Without money, gambling isn’t a game. Maybe gambling doesn’t start with games, but some games need gambling. Hmmmm.

… Hmmm. I wonder if war starts with contact sports?


nastywetsmear: Hmmm. I wonder if war starts with contact sports?

It irritates me that this state can’t afford proper equipment for its public schools but it can waste money on this shit.


I think there is a deficiency in the nomenclature which may cause some conflation: Gaming can mean videogaming or more traditionally gambling.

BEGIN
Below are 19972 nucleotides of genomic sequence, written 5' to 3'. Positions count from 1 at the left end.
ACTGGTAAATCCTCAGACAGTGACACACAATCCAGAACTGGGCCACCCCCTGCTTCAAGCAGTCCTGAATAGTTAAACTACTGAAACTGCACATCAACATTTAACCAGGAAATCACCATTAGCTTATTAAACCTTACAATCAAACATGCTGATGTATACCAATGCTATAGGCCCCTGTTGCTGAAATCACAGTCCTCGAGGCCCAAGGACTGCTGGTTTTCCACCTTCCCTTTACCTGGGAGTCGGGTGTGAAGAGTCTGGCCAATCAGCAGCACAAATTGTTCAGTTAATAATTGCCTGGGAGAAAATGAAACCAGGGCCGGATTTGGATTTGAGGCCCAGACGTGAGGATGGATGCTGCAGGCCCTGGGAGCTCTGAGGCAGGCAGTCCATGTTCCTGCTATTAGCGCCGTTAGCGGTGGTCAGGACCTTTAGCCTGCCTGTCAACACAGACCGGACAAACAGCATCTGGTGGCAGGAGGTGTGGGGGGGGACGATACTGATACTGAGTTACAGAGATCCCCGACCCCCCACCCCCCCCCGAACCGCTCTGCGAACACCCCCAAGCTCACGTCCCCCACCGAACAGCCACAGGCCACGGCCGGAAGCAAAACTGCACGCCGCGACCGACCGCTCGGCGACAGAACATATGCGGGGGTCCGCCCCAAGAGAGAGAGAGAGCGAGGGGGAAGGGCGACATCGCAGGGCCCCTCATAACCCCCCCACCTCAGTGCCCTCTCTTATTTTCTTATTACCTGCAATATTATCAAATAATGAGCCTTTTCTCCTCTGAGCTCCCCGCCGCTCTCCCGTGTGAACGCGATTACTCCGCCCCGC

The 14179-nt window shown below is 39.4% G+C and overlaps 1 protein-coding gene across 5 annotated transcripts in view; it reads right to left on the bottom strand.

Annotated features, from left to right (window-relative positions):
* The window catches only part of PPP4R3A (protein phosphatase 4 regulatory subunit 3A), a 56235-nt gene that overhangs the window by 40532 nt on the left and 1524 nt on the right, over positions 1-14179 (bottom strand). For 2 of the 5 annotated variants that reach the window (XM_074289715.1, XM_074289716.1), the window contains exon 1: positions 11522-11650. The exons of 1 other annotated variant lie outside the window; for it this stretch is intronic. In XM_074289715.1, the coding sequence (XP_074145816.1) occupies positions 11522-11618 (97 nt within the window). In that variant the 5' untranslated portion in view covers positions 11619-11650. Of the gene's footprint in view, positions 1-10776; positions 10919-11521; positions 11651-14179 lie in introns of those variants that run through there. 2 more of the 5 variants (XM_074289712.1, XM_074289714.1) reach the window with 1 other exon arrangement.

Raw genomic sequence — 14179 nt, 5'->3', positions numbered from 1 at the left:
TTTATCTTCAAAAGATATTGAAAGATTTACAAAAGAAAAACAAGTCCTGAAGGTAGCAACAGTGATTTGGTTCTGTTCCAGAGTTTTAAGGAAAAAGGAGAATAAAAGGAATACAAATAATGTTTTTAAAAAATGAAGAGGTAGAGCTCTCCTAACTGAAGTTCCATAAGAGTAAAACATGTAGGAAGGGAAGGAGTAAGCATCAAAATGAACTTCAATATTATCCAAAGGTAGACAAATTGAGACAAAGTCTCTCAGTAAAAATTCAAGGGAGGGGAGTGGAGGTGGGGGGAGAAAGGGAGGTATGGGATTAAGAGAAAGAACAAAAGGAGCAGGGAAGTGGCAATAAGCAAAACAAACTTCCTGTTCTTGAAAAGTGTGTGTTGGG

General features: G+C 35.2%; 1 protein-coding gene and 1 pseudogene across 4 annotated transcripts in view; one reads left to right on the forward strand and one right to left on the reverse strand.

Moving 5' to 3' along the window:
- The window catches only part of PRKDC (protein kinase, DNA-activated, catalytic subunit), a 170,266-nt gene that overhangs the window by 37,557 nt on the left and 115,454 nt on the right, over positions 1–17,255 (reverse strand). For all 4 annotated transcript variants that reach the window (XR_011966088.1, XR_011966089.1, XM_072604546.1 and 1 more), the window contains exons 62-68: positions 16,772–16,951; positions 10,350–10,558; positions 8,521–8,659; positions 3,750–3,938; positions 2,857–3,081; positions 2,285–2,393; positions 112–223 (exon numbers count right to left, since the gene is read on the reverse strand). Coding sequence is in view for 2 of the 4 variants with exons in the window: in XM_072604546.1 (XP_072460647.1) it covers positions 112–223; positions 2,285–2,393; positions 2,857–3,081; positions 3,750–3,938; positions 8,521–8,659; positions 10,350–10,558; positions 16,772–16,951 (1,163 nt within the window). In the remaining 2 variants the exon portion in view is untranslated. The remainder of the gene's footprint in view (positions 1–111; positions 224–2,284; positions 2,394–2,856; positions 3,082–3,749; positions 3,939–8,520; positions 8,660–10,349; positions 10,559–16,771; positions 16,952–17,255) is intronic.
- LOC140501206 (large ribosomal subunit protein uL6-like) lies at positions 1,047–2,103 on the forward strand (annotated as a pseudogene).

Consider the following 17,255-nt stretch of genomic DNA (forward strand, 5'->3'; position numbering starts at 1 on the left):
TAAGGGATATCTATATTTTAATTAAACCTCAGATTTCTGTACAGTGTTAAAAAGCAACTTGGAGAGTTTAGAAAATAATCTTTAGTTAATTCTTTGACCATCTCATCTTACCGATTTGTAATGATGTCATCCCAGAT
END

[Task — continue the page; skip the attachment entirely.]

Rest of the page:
No, they are not confused. They are definitely saying that videogames can lead to gambling.

Nasty Wet Smear

caitsith01: No, they are not confused.They are definitely saying that videogames can lead to gambling.

I’ll bet you they don’t!! $20?… $100!… $5,000, I’ll take a loan out, but if they spin it so that neither of us are right you have to cover the interest! C’mon! YOU CHICKEN?! BET ME!